August 18, 2013 11:46 pm

Moocs are treated with suspicion by students and recruiters

Fifty per cent of employers would not consider recruiting someone who had studied for their degree wholly online, according to a survey to be published this week by CarringtonCrisp, the market research and consultancy business. Indeed, only a third of employers responding to the survey said they would consider online graduates at all, and more than 70 per cent of these same respondents said they did not believe that an online degree offered the same opportunity for students as a campus-based one.

The research is a blow to the growing number of universities teaching online programmes, and for the Moocs (massive open online courses) that are becoming increasingly prevalent in business and management teaching. “I think it’s a job for the Moocs to sell themselves to employers as well as to students,” says Andrew Crisp, one of the founders of the research company.

However, 80 per cent of those same managers and directors surveyed believed that their own companies would use technology to deliver more workplace learning in the future. The responses were largely consistent across the public and private sectors.

Prospective and current business students were also wary of online degrees. Although more than 40 per cent of prospective postgraduates said they would consider studying for part of their business degree online, they were more suspicious of Moocs. Only 30 per cent of them said they would consider studying on a Mooc.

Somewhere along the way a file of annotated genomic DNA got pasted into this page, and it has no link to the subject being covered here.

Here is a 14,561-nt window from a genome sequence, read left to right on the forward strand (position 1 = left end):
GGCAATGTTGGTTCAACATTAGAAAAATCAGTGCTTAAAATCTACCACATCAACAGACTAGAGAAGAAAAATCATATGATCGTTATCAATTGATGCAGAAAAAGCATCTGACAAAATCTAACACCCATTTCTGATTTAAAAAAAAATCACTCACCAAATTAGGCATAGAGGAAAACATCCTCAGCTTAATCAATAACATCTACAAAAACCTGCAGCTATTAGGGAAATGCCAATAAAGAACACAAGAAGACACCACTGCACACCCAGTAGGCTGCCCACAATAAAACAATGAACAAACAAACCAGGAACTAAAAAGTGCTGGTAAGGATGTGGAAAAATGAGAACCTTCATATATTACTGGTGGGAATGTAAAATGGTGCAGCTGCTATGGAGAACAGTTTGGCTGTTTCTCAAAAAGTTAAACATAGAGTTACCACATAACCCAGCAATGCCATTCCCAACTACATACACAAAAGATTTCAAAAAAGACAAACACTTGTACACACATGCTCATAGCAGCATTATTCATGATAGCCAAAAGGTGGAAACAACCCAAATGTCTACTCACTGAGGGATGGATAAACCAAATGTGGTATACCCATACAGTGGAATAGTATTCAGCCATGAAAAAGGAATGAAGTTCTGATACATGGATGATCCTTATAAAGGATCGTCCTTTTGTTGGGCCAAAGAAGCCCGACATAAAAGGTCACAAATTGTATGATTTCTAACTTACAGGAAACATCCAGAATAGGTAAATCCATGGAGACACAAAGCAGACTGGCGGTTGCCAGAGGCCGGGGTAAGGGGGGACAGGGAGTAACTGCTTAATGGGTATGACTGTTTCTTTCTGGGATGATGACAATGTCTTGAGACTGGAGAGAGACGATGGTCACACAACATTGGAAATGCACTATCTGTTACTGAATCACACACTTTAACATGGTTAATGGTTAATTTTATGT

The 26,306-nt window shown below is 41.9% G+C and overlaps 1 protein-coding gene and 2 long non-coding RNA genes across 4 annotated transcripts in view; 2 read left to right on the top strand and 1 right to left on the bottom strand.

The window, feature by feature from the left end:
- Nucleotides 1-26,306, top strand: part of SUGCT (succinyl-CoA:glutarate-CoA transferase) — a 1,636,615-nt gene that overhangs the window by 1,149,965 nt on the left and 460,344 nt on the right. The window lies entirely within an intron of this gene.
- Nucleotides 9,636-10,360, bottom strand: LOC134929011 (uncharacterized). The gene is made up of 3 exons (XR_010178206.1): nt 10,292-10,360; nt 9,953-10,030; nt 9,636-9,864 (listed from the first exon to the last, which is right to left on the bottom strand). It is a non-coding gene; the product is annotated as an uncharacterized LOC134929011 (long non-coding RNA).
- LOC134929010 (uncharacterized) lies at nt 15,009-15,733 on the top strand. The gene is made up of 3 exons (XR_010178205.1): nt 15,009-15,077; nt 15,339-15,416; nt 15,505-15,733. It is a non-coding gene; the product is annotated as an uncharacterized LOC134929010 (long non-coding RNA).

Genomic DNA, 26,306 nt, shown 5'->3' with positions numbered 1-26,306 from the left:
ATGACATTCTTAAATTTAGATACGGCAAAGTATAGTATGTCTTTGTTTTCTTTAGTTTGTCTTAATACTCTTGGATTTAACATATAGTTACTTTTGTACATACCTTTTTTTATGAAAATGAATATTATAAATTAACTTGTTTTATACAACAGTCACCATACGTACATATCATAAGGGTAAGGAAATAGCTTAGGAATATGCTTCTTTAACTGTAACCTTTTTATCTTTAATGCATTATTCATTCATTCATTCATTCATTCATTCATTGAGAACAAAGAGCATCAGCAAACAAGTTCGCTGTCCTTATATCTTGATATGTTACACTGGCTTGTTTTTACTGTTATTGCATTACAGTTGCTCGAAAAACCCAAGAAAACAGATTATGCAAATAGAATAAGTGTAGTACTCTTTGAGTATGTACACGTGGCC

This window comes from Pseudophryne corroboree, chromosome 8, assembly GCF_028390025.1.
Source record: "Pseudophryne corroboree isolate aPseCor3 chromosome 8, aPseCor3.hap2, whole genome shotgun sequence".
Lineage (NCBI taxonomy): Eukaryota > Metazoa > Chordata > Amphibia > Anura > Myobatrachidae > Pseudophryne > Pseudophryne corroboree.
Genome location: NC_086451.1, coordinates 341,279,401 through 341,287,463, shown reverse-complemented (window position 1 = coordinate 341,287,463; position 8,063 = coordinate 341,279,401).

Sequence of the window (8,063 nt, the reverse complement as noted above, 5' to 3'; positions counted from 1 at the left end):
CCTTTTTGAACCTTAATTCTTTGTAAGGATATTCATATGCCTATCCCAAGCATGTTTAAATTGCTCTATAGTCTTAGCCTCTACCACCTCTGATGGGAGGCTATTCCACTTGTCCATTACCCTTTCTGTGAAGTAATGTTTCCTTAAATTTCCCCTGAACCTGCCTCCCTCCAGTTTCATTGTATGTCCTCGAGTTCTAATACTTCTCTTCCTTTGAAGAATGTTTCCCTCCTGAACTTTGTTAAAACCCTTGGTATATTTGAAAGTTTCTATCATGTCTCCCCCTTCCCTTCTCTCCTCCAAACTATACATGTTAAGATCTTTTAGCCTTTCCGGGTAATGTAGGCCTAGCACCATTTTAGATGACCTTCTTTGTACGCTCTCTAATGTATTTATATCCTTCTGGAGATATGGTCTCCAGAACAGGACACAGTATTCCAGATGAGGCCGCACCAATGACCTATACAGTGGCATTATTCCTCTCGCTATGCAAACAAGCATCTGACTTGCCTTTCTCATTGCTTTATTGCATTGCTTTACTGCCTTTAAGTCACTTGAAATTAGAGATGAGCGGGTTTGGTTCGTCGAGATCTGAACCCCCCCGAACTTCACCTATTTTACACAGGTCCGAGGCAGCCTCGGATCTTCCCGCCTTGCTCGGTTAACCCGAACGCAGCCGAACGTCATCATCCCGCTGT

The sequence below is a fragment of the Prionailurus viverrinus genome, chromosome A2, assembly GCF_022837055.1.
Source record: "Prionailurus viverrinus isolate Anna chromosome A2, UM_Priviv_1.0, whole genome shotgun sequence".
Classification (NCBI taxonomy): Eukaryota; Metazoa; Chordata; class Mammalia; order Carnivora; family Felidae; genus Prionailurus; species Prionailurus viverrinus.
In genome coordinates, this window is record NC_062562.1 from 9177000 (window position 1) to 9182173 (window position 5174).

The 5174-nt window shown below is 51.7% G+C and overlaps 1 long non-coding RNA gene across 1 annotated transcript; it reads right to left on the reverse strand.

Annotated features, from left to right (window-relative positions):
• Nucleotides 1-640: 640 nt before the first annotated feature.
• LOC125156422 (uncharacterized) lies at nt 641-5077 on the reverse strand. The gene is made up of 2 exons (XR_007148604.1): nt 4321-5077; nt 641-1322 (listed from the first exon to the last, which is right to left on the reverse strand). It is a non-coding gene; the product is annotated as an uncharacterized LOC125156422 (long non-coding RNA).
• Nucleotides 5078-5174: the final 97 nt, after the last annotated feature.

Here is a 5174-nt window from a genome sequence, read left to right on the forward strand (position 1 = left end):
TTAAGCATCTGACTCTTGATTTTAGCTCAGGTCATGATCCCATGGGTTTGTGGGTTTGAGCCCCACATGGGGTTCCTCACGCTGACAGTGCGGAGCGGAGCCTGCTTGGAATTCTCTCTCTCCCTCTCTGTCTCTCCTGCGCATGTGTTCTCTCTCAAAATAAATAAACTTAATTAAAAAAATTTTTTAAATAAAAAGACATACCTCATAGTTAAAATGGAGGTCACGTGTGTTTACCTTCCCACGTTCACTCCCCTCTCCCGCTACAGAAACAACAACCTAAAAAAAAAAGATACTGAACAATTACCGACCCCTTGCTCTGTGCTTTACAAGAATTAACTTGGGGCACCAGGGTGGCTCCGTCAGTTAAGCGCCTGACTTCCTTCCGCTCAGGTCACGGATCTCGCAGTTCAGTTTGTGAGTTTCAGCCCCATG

As well as the place of technology, the survey, conducted in May 2013, asked questions about the role of business in society, the value of a business education, sustainability and corporate social responsibility (CSR) and internationalism.

“There is a definite sense in the Eurozone that the image of business has been tarnished,” summarises Mr Crisp. However, the survey shows that the role of the business school is still seen to be about getting jobs for graduates.

When looking at CSR, students believe this should be embedded in programmes rather than taught as a separate topic, he says. “About half the respondents thought business schools that don’t teach sustainability should be dropped from the rankings.”

And while an international environment and curriculum is something students expect as a matter of course these days, what is perhaps more surprising is that about a third of all employers said that students should learn another language as part of their programme.

The report, See the Future 2013, published in conjunction with the EFMD, the Brussels-based accreditation body, and the UK’s Association of Business Schools, was compiled from a survey of students, prospective students, alumni and corporate managers. Nearly 5,400 people from 137 countries responded to the survey.

www.carringtoncrisp.com

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